for a time at Deutsch-Brod (Havlíčkův Brod). In September
1939, the division took
part in the invasion of Poland during which it helped encircle and
defeat seven Polish divisions in the Radom Pocket. After transferring
to the west, the division was assigned to Panzer Group “Kleist” and participated
in the invasion of France in May 1940. Following in the wake of the
rapidly advancing armored spearheads, elements of Lemelsen’s division
reached the Somme on May 20th and began establishing a defensive line
on the river. Eight days later, Lemelsen relinquished his division
to Generalmajor Willibald Freiherr von Langermann und Erlencamp when
he was tapped to command the 5th Panzer Division.]
May 1940: Commander of the 5th Panzer Division. [Upon succeeding Generalleutnant
Max von Hartlieb genannt Walsporn, Lemelsen found his new command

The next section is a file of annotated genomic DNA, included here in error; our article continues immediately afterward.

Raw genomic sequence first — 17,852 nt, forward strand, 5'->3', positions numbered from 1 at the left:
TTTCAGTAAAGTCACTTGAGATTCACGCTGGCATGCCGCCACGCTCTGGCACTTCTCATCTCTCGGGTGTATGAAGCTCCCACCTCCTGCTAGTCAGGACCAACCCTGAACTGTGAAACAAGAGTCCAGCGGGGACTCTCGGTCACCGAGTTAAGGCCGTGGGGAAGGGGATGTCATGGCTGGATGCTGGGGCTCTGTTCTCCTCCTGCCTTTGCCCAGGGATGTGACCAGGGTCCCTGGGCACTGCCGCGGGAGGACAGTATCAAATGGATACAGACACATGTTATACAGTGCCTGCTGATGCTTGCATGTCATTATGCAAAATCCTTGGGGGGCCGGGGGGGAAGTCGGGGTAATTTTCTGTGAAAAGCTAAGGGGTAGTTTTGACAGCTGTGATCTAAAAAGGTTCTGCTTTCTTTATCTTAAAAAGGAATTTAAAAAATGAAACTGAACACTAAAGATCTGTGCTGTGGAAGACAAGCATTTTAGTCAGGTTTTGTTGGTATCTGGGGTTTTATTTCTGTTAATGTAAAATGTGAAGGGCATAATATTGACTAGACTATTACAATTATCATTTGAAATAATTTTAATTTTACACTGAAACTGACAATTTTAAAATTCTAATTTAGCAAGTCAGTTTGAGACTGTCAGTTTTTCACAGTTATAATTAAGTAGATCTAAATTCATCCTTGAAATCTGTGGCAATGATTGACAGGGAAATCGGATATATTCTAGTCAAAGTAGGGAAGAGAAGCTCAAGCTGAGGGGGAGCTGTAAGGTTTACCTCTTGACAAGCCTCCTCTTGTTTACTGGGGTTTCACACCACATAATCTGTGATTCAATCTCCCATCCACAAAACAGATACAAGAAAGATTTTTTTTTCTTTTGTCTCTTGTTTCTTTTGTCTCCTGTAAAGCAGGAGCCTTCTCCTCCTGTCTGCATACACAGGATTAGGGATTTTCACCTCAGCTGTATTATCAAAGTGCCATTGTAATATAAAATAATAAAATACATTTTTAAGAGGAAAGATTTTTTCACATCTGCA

engaged against the Franco-British armies encircled in a fluid pocket
along the Channel coast at Dunkirk (the Belgian Army had surrendered
the day Lemelsen took command). After participating in the separate
encirclement and capture of about 50,000 troops of the French 1st
Army between Armentières and Lille on 31 May 1940, the 5th Panzer
Division, along with the bulk of the German armored forces, was withdrawn
from the area of Dunkirk to rest and reorganize for the second phase
of the Battle of France. As a component of General der Infanterie
Hermann Hoth’s XV Army Corps (Motorized), the 5th Panzer Division
jumped off on 5 June 1940. Crossing the Somme, Lemelsen’s division
captured Rouen and advanced to Brest by the time the Franco-German
ceasefire took effect on 25 June 1940. Lemelsen relinquished the 5th
Panzer Division to Generalmajor Gustav Fehn to take command of a newly
activated motorized corps.]
November 1940: Commanding General of the XXXXVII Army Corps (Motorized);
redesignated the XXXXVII Panzer Corps on 21 June 1942. [On 22 June
1941, Lemelsen’s corps participated in the invasion of the Soviet